If the lubricant is calcium stearate, the mixture contains from about 0.01 wt % to 0.1 wt % of it based on the total weight of the aggregate granular material.

In the above method in which the dry mixture contains the cross-linker to cause the cross-linkage reaction between the cross-linker and the water-soluble binder, the cross-linker is heated to cause the cross-linkage reaction, to enhance the bond strength of the aggregate grains by the water-soluble binder. This prevents the reaction between the water-soluble binder and the water molecules and thus the mold that is molded in the dry mixture can readily maintain its characteristics even in a high-humidity environment.

During the step of heating the wet mixture in order to evaporate the moisture within it to make a dry mixture, if the water-soluble binder and the cross-linker are heated higher than the threshold temperature that causes the rapid cross-linkage reaction therebetween, an undesirable cross-linkage reaction is caused. In this case, the molded mold is ineffective in the cross-linkage, since no cross-linkage reaction occurs in the following steps. Thus, the water-soluble binder and the cross-linker should not be heated higher than the threshold temperature.

If the cross-linker is a butane-tetracarboxylic acid, it should be heated to below its melting point, i.e., 180° C. As nonlimiting examples, the cross-linker used in the present invention is an aldehyde such as a glyoxal; an N-methylol compound such as an N-methylol urea, or an N-methylol melamine; a carboxylic compound such as an oxalic acid, a maleic acid, a succinic acid, a butane-tetracarboxylic acid, or a methyl vinyl ether-maleic acid copolymer; an epoxy compound; an activated vinyl compound; an diisocyanate; a complexing agent, and so forth.

One example of the epoxy compound is an epichlorohydrin.

Examples of the diisocyanate are a hexamethylene diisocyanate, a diphenylmethane-4, and a 4-trilene diisocyanate.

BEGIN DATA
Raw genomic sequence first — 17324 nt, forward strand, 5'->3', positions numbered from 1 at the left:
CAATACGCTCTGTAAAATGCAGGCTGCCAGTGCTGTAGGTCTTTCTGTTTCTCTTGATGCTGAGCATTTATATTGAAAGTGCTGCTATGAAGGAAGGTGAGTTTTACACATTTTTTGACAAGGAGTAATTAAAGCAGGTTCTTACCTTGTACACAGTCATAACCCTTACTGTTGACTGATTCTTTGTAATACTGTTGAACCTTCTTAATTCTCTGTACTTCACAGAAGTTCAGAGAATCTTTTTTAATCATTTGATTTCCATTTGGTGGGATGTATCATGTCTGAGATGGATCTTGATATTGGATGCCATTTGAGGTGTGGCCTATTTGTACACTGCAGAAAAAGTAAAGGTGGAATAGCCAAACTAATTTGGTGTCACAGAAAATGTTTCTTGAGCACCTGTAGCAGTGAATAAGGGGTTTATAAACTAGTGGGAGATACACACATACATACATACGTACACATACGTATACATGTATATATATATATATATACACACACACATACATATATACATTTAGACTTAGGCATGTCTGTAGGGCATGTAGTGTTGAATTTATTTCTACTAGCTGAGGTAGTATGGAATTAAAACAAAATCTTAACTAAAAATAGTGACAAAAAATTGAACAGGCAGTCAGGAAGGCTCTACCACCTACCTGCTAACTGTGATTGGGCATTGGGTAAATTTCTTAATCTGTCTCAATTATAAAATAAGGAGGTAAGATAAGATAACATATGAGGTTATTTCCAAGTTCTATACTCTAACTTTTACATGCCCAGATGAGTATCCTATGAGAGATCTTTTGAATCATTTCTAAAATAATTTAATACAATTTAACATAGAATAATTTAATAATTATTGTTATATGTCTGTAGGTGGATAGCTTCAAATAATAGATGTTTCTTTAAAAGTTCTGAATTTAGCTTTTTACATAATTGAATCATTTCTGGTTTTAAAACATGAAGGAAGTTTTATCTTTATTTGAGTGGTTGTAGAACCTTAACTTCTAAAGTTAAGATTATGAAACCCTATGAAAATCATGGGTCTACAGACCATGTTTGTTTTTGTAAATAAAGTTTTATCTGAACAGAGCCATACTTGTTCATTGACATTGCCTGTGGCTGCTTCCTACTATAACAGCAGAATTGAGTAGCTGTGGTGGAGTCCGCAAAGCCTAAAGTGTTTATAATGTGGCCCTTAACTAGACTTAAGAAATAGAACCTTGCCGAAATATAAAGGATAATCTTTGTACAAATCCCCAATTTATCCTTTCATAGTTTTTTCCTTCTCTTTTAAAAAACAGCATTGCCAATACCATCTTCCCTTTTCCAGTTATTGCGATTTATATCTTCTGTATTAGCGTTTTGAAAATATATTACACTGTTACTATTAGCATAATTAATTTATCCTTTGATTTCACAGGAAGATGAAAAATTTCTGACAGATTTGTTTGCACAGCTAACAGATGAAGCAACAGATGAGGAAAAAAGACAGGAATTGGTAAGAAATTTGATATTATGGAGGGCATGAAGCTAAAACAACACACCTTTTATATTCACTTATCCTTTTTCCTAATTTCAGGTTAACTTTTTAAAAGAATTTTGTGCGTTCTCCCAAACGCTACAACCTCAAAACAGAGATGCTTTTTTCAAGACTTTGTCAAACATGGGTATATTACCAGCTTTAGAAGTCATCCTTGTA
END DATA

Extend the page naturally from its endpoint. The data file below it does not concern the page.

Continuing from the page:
Examples of the complexing agent include Cu, B, Al, Ti, Zr, Sn, V, or Cr. Because the complexing agent involves an accumulated metal in the aggregate material, it is not suitable for the aggregate material grains that are recycled and used.

One desirable cross-linker may act as an ester linkage, i.e., a compared carboxylic, since it lowers the generation of poison gas during the molding process and the pouring process.

The amount of the cross-linker to be added is from 5 wt % to 50 wt % based on the total weight of the water-soluble binder. If there is less than 5 wt % of the cross-linker to the total weight of the water-soluble binder, the effectiveness of the cross-linkage reaction would be insufficient and thus the mold could not maintain its required strength in a high-humidity environment. Using more than 50 wt % of the cross-linker to the total weight of the water-soluble binder just produces a strength that is substantially equal to that using just 50 wt % of the cross-linker to the total weight of the water-soluble binder, although the mold has a significant strength even in the high-humidity environment. Therefore, adding more than 50 wt % of the cross-linker is costly and thus undesirable.

The cross-linker is used as a cross-linker solution. For example, about 20 wt % of a butane-tetracarboxylic acid solution, or a methyl vinyl ether-maleic acid copolymer solution, may be used.

In the molding process of the present invention, the dry mixture contains from 0.5 wt % to 10.0 wt % of the water based on the total weight (i.e., 100 wt %)of the dry mixture. The additional water within the mixture is distributed in the water-soluble binder and evaporated during the molding step. The resultant binder then solidifies the aggregate grains. Less than 0.5 wt % of the water increases the viscosity of the water-soluble binder too much, so as to lower the bond strength of the binder to bond the aggregate grains. In this case, the resultant mold has an insufficient strength. More than 10.0 wt % of the additional water causes voids within the mold due to the water being evaporated during the molding step, and thus decreasing the strength of the mold. Further, since excessive water takes the energy and time required for heating the mixture, it is costly and thus undesirable.

The cross-linking reaction may be carried out after or before the molded mold is removed from the molding space. If it occurs before the molded mold is removed from the molding space, the cycle of the molding process is lengthened. If such a lengthened cycle involves a production problem, the cross-linking reaction may be reacted after the molded mold is removed from the molding space.

The reaction interval of the cross-linking reaction after the molded mold is removed from the molding space is, for example, about 40 minutes at an ambient temperature of 220° C., or about 20 minutes at an ambient temperature of 250° C., or a shorter time at a higher ambient temperature.

In the molding process of the present invention, the dry mixture with the additional water is frozen such that the mixture has single-grain structures. The resultant mixture can be sufficiently and accurately charged into the molding space.